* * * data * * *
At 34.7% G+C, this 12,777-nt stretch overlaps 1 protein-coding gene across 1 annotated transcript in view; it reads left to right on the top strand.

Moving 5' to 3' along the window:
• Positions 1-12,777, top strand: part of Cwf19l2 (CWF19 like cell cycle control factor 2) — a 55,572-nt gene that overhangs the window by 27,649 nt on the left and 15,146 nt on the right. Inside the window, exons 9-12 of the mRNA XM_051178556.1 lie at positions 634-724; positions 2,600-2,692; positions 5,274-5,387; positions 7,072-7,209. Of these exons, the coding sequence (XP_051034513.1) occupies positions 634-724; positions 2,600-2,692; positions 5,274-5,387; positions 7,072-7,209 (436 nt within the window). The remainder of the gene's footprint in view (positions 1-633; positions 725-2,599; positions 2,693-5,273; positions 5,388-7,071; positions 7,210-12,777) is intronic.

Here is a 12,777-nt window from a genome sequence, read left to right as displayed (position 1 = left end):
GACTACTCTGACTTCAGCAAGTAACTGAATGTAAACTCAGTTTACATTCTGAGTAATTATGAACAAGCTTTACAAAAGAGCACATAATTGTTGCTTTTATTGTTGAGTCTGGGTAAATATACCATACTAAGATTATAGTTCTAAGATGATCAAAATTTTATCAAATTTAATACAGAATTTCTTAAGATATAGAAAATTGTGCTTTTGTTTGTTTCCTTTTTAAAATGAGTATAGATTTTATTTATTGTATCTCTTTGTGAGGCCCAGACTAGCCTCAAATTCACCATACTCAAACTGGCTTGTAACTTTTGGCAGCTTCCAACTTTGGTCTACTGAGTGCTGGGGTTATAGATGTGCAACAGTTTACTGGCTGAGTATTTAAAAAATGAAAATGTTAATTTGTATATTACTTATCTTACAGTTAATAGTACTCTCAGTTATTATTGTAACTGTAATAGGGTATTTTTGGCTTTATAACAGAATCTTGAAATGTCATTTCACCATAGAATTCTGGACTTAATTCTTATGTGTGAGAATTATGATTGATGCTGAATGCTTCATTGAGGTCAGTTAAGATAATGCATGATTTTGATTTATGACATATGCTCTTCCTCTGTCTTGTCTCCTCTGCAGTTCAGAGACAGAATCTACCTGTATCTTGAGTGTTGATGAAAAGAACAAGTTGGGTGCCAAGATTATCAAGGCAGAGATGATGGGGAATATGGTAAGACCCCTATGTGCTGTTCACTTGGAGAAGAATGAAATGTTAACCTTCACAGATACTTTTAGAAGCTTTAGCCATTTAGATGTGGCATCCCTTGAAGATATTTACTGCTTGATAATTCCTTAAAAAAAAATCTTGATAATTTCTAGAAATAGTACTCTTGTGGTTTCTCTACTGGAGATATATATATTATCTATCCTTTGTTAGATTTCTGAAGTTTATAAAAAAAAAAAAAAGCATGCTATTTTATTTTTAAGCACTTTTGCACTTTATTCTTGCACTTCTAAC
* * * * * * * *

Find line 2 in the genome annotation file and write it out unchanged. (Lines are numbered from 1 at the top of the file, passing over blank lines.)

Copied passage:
Moving 5' to 3' along the window: